Eric May - many believed May would be a role player on this team before the start of the season and that his number one goal was to just get a few minutes a game and find a position. Thanks to Tucker's suspension May has settled in to the starting lineup and stood out on a number of occasions. It is a bit unclear if he is a shooting guard or small forward, and it might not matter in this line-up. He is very athletic, perhaps the strongest player on the team, and already at this stage of his young career appears to be able to guard nearly every player on the opposition. He has probably already exceeded expectations but where can and should his skills go from here?
Cully Payne - right now he is the only starting freshman point guard in the Big Ten, although is that due to his ability or circumstance? No doubt Payne is a true point guard but he is small by Big Ten standards. Nevertheless he's shown more often than not he can play at this level and in this conference, yet he has also shown that his physical limitation can be a real problem for Iowa, especially on the defensive end. He plays a lot of minutes, too many minutes most likely, which could explain some of his late game breakdowns. Teams tax him by forcing him to expend a lot of energy just dribbling (the man does like to dribble) the ball upcourt knowing he is Iowa's only legitimate option at point guard. He has been valiant, but is he a long-term answer at the position?
The Incoming Freshmen - Rivals.com has rated Iowa's incoming freshmen all with 3-stars. Forwards Zach McCabe and Cody Larson and guards Ben Brust and Roy Marble, Jr. are rated by some scouting services to be a Top 25 incoming freshman class. Projecting them at Iowa is silly at this point. They have not even completed their senior years in high school and the leap to college is profound. But, is there legitimate reason to be optimistic about this group? Do they fulfill needs (on paper) that Iowa has in terms of both talent and position?
Todd Lickliter has won National Coach of the Year honors for his work at Butler. That success got him the Iowa job. He is a Midwest guy. He is a seemingly soft-spoken man who cut his teeth in basketball-crazy Indiana high school and college basketball. But prior to his arrival at Iowa in 2007, Lickliter spent every minute of his playing and coaching career outside of a BCS conference. Some might be surprised to hear that Lickliter has been coaching basketball for 32 years. He spent 12 years coaching high school basketball in Indiana, one year overseas coaching a club team in Saudi Arabia, two years at Eastern Michigan as an assistant coach, and 11 years at Butler (6 years as head coach), and now he's in his third year at Iowa. Lickliter has been successful at every stop but Iowa has proved to be, by far, his greatest challenge. Is he in over his head at a large state school like Iowa, which has a student enrollment that is nearly seven times greater than Butler? Is he uncomfortable outside of the basketball confines of Indiana? Is he better suited at the mid-major level? These are all legitimate questions that have yet to be answered for some, and clearly answered for others. Other questions about Lickliter have centered on his ability to serve as the Pied Piper of Iowa basketball. Does Lickliter have the charisma and zeal needed to lead an attitude change and reenergize a fan base about a product that has been in decline since, Scott Dochterman suggests, as far back as Raef Lafrentz's rejection of a scholarship offer from Dr. Tom Davis in favor of playing at Kansas.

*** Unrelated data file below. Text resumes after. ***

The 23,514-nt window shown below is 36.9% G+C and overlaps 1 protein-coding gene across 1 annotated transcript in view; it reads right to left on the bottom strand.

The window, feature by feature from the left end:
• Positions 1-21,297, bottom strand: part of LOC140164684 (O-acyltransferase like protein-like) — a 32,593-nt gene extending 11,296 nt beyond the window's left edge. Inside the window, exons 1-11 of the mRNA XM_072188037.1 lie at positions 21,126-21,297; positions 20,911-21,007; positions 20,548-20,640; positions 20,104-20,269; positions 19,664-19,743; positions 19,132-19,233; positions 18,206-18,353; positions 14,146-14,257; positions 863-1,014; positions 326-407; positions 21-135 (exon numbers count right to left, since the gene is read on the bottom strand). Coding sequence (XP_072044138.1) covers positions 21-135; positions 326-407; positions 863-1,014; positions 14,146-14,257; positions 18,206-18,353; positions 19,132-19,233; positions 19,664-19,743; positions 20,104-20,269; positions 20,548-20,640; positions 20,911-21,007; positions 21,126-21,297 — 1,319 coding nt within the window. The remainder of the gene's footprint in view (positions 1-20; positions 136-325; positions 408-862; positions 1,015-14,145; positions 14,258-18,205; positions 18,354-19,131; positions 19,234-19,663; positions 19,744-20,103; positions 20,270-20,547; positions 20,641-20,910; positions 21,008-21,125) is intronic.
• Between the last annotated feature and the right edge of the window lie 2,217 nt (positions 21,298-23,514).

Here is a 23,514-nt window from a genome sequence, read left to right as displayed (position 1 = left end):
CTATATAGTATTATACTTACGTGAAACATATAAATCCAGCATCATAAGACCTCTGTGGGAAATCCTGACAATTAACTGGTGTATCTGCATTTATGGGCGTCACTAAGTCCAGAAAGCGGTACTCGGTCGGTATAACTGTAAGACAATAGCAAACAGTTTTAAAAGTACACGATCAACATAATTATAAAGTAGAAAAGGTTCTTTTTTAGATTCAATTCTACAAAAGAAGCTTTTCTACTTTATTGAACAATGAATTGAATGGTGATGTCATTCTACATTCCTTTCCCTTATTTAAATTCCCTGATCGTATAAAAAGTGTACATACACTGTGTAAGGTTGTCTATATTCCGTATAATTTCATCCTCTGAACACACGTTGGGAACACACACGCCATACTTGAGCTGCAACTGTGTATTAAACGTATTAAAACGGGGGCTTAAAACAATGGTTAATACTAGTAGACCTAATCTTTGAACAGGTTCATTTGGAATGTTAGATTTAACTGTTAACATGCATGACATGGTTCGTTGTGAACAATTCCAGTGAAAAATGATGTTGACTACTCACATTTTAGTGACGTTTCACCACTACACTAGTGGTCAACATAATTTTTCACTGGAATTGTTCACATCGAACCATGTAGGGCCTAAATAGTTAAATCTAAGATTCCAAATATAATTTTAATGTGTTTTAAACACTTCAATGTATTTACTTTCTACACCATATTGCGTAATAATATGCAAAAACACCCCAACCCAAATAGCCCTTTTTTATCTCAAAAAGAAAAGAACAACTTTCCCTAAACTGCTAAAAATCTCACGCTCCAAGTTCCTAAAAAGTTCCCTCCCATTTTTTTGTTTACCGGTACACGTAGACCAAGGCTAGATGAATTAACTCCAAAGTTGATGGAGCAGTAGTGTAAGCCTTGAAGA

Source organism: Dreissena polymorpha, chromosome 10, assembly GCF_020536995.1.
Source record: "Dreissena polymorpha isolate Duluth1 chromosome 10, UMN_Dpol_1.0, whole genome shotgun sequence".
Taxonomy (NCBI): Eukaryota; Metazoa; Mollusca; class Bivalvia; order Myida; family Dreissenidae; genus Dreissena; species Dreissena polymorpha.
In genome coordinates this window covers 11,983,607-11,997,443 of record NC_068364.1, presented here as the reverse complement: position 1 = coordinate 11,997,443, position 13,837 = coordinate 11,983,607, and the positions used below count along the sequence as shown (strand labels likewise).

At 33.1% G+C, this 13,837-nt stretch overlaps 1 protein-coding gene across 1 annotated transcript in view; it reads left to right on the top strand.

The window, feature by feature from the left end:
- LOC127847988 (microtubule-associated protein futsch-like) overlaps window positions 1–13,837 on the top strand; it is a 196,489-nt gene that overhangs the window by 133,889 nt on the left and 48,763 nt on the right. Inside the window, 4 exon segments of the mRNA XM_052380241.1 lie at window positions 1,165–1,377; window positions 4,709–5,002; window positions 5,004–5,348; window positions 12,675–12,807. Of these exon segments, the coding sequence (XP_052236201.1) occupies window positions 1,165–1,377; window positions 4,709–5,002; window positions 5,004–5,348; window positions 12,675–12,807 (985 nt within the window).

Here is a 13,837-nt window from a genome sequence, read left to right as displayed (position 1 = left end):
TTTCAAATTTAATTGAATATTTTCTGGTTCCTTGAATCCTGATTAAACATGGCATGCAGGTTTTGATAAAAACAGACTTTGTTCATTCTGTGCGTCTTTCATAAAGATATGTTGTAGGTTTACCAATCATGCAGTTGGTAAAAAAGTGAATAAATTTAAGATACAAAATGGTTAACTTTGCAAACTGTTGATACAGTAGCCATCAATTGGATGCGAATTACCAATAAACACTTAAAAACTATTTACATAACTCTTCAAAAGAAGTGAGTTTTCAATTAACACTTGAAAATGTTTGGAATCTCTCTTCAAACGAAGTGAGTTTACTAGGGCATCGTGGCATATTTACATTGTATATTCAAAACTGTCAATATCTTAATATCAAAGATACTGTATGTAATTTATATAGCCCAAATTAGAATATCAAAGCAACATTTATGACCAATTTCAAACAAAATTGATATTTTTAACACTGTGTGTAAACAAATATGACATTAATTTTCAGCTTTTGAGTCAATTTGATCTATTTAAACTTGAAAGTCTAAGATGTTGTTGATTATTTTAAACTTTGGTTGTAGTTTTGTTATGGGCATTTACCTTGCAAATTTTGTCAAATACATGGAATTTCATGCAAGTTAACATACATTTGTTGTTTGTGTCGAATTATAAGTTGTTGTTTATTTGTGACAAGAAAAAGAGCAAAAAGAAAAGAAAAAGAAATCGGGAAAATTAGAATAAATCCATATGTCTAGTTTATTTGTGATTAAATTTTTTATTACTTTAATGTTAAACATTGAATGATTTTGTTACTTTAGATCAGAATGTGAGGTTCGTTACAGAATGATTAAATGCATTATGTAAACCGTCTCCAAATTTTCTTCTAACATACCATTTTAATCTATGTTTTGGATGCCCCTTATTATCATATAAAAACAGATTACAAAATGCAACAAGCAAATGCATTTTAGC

When Iowa hired Todd Lickliter he made it clear they were hiring more than a coach, they were hiring a cultural overseer who would introduce a philosophy and system of organizing and playing basketball that was proven beyond his personal efforts. He worked in a method that had been built in a program that had to face many of the same challenges that Iowa faces. Lickliter would be bearing the gift of a whole new way of structuring the basketball program--a structure, Gary Barta told us, that would be a natural fit for Iowa and last for years. However, some now wonder if Lickliter's system is beneath a program of the stature and history of Iowa. Also, some wonder if this system is really a system at all? Perhaps what Lickliter had a Butler was merely a very appropriate plan that is utterly unique to Butler, one that doesn't travel well, if at all. Outside of the Butler history and Indiana small callege milieu is it a viable "way" at all?
What to do, what to do?
Todd Lickliter is in his third year and has a contract that ends in 2014. There is a provision in that contract which states that at the end of this year Lickliter and Barta must discuss an extension. Is Todd Lickliter deserving of an extension? Did he inherit a program so downtrodden that its basketball problems were deeper than anyone could have imagined and are only now evident? Is Iowa beginning, ever so slightly, to make the strides under Lickliter and his system to emerge from the years of dysfunction and underachievement? Or should Lickliter be a transitional figure, much like George Raveling might have been for Dr. Tom Davis? Is Iowa stuck? Does Barta need to merely let this play out over the next two or three years, regardless of fan input, despite early returns in his investment in Lickliter that suggest things might not be totally on track?